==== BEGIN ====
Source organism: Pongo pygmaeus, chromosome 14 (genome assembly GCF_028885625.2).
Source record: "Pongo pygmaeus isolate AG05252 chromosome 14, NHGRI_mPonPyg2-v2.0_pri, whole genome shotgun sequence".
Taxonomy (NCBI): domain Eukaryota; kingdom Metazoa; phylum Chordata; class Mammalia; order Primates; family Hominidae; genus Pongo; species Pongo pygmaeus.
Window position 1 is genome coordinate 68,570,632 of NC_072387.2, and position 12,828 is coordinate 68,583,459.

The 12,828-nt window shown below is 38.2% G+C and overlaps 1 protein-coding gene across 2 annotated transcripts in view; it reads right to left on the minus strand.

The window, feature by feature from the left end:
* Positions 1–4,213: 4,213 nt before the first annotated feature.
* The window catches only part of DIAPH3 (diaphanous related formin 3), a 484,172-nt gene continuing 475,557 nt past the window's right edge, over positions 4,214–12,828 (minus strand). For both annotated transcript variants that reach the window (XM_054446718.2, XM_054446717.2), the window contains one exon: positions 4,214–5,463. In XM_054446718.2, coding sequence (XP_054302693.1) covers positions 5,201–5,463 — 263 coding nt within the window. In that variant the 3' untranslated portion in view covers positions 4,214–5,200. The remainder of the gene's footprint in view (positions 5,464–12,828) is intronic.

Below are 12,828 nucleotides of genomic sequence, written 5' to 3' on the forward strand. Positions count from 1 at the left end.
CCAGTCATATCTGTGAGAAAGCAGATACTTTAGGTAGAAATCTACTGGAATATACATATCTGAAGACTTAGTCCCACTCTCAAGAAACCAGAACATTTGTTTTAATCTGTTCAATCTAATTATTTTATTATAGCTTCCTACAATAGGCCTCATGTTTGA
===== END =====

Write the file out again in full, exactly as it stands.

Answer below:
Source organism: Pongo pygmaeus, chromosome 14 (genome assembly GCF_028885625.2).
Source record: "Pongo pygmaeus isolate AG05252 chromosome 14, NHGRI_mPonPyg2-v2.0_pri, whole genome shotgun sequence".
Taxonomy (NCBI): domain Eukaryota; kingdom Metazoa; phylum Chordata; class Mammalia; order Primates; family Hominidae; genus Pongo; species Pongo pygmaeus.
Window position 1 is genome coordinate 68,570,632 of NC_072387.2, and position 12,828 is coordinate 68,583,459.

The 12,828-nt window shown below is 38.2% G+C and overlaps 1 protein-coding gene across 2 annotated transcripts in view; it reads right to left on the minus strand.

The window, feature by feature from the left end:
* Positions 1–4,213: 4,213 nt before the first annotated feature.
* The window catches only part of DIAPH3 (diaphanous related formin 3), a 484,172-nt gene continuing 475,557 nt past the window's right edge, over positions 4,214–12,828 (minus strand). For both annotated transcript variants that reach the window (XM_054446718.2, XM_054446717.2), the window contains one exon: positions 4,214–5,463. In XM_054446718.2, coding sequence (XP_054302693.1) covers positions 5,201–5,463 — 263 coding nt within the window. In that variant the 3' untranslated portion in view covers positions 4,214–5,200. The remainder of the gene's footprint in view (positions 5,464–12,828) is intronic.

Below are 12,828 nucleotides of genomic sequence, written 5' to 3' on the forward strand. Positions count from 1 at the left end.
CCAGTCATATCTGTGAGAAAGCAGATACTTTAGGTAGAAATCTACTGGAATATACATATCTGAAGACTTAGTCCCACTCTCAAGAAACCAGAACATTTGTTTTAATCTGTTCAATCTAATTATTTTATTATAGCTTCCTACAATAGGCCTCATGTTTGA